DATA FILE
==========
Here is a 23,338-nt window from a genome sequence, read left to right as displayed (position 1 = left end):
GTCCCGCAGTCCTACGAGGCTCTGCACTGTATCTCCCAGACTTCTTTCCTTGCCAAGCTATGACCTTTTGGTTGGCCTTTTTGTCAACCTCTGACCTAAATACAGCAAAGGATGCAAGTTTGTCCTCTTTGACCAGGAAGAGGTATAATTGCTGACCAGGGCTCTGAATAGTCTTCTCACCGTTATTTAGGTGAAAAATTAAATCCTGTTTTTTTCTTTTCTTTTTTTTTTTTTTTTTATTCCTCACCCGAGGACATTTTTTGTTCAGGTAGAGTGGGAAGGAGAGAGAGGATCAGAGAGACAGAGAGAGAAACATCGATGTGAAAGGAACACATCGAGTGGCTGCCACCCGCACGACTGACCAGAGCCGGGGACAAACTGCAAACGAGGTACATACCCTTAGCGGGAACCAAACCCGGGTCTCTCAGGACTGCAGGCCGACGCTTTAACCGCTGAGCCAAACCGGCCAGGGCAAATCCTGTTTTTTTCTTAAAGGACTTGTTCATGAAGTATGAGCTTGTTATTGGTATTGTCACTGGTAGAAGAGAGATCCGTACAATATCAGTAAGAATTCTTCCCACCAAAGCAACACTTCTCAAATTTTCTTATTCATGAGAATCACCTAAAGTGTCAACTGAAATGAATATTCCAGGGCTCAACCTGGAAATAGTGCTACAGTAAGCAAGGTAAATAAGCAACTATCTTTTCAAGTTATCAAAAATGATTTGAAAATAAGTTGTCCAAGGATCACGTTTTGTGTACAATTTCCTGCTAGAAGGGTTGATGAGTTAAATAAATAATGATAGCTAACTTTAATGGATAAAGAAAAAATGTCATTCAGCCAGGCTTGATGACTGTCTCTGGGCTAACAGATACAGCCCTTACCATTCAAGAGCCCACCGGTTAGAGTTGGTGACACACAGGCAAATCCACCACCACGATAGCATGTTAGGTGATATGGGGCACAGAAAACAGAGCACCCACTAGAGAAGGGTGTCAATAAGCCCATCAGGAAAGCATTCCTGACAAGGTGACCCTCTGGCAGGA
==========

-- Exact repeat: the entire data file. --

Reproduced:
Here is a 23,338-nt window from a genome sequence, read left to right as displayed (position 1 = left end):
GTCCCGCAGTCCTACGAGGCTCTGCACTGTATCTCCCAGACTTCTTTCCTTGCCAAGCTATGACCTTTTGGTTGGCCTTTTTGTCAACCTCTGACCTAAATACAGCAAAGGATGCAAGTTTGTCCTCTTTGACCAGGAAGAGGTATAATTGCTGACCAGGGCTCTGAATAGTCTTCTCACCGTTATTTAGGTGAAAAATTAAATCCTGTTTTTTTCTTTTCTTTTTTTTTTTTTTTTTATTCCTCACCCGAGGACATTTTTTGTTCAGGTAGAGTGGGAAGGAGAGAGAGGATCAGAGAGACAGAGAGAGAAACATCGATGTGAAAGGAACACATCGAGTGGCTGCCACCCGCACGACTGACCAGAGCCGGGGACAAACTGCAAACGAGGTACATACCCTTAGCGGGAACCAAACCCGGGTCTCTCAGGACTGCAGGCCGACGCTTTAACCGCTGAGCCAAACCGGCCAGGGCAAATCCTGTTTTTTTCTTAAAGGACTTGTTCATGAAGTATGAGCTTGTTATTGGTATTGTCACTGGTAGAAGAGAGATCCGTACAATATCAGTAAGAATTCTTCCCACCAAAGCAACACTTCTCAAATTTTCTTATTCATGAGAATCACCTAAAGTGTCAACTGAAATGAATATTCCAGGGCTCAACCTGGAAATAGTGCTACAGTAAGCAAGGTAAATAAGCAACTATCTTTTCAAGTTATCAAAAATGATTTGAAAATAAGTTGTCCAAGGATCACGTTTTGTGTACAATTTCCTGCTAGAAGGGTTGATGAGTTAAATAAATAATGATAGCTAACTTTAATGGATAAAGAAAAAATGTCATTCAGCCAGGCTTGATGACTGTCTCTGGGCTAACAGATACAGCCCTTACCATTCAAGAGCCCACCGGTTAGAGTTGGTGACACACAGGCAAATCCACCACCACGATAGCATGTTAGGTGATATGGGGCACAGAAAACAGAGCACCCACTAGAGAAGGGTGTCAATAAGCCCATCAGGAAAGCATTCCTGACAAGGTGACCCTCTGGCAGGA